Justice at Last? The temporary Teacher's Club and the Teaching Service (Married Women) Act 1956
Dwyer, Donna (2006) Justice at Last? The temporary Teacher's Club and the Teaching Service (Married Women) Act 1956. Labour history : a journal of Labour and social history (91). pp. 151-168. ISSN 0023-6942Full text for this resource is not available from the Research Repository.
In 1956, the Victorian parliament passed the Teaching Service (Married Women) Act, removing the marriage bar in the Victorian Education Department. Introduced under the 1889 Public Service Amendment Act by liberal reformers with a profoundly gendered vision for the state, the marriage bar excluded married women from teaching, deeming them temporary 'outsiders'. During World War II, married women temporary teachers returned to teaching in considerable numbers. In 1955, their lobbying in the Victorian Teachers Union led to the formation of the Temporary Teachers Club (TTC) and the waging of a 'cooperative campaign' forcing the Department's hand on the matter of reinstatement, but at a cost: the denial of their superannuation entitlements. The TTC's campaign is not only an important and overlooked episode of feminist activism in an era renowned for conservatism; it is testament to the claim that women's achievements were hard won - a struggle, not a gift.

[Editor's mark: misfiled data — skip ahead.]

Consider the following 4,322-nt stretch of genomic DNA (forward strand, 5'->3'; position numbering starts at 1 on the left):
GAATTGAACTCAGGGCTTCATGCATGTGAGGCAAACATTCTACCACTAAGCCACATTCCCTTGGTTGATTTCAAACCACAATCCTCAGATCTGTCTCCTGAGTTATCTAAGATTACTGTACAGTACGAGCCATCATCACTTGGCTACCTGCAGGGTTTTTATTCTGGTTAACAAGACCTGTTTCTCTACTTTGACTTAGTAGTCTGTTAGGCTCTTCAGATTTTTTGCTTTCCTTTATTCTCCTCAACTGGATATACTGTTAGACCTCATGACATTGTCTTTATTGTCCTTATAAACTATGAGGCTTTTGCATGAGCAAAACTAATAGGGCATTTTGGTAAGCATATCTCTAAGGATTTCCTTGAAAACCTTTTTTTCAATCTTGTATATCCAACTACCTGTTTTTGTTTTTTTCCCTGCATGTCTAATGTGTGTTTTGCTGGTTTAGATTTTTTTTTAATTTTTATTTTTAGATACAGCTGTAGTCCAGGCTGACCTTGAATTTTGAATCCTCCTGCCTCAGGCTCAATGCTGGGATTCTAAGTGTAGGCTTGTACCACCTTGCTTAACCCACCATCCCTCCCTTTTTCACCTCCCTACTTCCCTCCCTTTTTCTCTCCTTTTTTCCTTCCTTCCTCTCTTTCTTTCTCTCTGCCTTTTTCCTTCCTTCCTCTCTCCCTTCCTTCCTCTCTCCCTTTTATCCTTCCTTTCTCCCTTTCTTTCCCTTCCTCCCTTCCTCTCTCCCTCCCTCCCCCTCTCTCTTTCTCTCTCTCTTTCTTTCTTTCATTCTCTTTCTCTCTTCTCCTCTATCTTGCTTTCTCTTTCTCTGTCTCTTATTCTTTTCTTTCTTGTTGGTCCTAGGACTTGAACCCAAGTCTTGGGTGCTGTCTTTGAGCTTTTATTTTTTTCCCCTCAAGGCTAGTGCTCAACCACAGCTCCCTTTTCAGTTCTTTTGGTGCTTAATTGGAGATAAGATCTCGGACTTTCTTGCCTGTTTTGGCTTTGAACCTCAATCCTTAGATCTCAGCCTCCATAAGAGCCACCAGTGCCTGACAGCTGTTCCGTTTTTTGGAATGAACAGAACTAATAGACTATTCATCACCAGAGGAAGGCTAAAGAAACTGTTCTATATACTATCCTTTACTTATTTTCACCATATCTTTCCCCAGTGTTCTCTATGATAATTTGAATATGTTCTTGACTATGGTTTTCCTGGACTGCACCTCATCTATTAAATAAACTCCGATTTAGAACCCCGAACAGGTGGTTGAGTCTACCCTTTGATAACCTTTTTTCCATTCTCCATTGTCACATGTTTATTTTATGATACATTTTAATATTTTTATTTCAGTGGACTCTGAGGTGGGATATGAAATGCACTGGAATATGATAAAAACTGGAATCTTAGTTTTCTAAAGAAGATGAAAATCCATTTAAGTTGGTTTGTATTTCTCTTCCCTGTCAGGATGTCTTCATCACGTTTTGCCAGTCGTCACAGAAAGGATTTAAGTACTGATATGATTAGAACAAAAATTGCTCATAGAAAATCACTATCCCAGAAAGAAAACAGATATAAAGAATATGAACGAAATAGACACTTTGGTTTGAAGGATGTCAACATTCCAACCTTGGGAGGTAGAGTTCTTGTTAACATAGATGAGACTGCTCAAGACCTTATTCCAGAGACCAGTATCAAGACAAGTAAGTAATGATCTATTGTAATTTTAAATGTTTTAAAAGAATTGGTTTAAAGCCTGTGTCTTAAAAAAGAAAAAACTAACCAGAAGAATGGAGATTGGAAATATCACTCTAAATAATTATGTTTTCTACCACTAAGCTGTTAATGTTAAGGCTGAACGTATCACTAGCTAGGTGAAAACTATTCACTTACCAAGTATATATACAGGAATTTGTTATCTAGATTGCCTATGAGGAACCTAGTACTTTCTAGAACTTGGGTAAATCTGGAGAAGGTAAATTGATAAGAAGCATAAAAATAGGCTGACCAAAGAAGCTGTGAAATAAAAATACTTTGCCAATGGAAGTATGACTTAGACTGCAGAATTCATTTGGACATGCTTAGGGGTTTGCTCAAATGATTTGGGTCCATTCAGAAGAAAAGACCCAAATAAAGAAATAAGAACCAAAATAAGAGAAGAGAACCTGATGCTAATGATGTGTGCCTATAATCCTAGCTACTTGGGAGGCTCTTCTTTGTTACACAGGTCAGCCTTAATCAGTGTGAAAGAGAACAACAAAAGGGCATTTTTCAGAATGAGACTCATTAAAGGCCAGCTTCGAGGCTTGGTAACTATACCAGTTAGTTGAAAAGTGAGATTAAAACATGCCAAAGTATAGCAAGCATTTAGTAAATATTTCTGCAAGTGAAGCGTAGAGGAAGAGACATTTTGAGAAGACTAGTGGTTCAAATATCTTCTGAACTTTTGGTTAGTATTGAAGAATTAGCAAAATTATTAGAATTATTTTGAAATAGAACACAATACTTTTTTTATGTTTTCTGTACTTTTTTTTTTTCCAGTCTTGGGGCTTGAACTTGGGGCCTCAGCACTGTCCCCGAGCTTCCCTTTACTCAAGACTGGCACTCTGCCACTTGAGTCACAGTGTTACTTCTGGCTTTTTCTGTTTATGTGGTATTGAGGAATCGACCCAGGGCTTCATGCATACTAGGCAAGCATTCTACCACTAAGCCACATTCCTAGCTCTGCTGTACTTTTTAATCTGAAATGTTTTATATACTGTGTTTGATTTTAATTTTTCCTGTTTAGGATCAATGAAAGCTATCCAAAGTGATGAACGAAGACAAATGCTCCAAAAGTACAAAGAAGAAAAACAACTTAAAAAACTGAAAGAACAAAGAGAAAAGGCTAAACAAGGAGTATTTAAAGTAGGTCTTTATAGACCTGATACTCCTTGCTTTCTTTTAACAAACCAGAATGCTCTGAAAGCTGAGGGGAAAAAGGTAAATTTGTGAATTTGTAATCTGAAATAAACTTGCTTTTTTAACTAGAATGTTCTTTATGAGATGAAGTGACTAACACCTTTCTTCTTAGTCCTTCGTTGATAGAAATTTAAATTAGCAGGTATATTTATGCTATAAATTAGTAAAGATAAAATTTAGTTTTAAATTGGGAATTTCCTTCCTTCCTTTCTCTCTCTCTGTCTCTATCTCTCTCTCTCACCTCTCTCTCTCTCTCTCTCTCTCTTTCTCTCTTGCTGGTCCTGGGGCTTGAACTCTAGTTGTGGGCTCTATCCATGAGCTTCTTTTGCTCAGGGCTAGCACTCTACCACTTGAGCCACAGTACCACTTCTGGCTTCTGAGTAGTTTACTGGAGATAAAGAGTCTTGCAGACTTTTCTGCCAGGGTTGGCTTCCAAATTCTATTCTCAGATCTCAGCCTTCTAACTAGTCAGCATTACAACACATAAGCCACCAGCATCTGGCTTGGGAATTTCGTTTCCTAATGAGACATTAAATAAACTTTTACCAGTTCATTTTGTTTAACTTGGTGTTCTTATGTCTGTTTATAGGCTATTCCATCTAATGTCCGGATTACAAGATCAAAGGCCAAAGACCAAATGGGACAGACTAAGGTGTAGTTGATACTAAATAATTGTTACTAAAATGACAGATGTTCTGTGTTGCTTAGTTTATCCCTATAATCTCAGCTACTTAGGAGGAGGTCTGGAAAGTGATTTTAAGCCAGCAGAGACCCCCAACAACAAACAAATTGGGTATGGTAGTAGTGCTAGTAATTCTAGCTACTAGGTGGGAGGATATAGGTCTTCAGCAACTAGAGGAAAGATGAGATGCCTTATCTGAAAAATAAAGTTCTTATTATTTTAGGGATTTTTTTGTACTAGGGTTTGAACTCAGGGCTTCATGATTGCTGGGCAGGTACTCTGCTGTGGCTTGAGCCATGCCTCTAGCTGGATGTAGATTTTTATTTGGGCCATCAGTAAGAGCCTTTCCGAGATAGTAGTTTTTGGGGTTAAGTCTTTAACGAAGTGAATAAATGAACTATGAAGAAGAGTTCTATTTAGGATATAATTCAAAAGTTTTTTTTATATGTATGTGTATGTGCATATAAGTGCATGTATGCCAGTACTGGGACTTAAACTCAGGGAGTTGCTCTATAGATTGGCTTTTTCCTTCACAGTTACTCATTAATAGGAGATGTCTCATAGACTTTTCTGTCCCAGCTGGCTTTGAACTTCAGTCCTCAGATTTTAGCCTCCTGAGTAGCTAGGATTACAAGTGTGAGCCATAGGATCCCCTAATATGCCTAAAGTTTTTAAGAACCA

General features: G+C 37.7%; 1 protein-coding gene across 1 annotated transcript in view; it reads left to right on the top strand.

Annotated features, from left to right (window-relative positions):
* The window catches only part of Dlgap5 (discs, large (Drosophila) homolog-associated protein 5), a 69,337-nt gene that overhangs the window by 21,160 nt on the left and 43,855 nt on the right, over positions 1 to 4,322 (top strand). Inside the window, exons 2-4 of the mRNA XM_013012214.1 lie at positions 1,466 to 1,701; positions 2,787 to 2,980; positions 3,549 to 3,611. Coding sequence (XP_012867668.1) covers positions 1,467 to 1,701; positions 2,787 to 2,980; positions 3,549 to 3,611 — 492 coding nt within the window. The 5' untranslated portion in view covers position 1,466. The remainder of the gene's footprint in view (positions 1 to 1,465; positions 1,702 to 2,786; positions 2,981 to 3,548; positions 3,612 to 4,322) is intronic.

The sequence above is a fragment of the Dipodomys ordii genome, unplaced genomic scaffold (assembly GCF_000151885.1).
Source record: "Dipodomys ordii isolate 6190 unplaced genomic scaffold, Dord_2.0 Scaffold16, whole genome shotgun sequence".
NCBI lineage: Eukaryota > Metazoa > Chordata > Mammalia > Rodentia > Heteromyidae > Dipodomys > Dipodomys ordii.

|Uncontrolled Keywords:||ResPubID10287, sex discrimination, married women teacher|
|Subjects:||Faculty/School/Research Centre/Department > Other
FOR Classification > 2103 Historical Studies
|Date Deposited:||26 Apr 2012 06:30|
|Last Modified:||26 Apr 2012 06:30|
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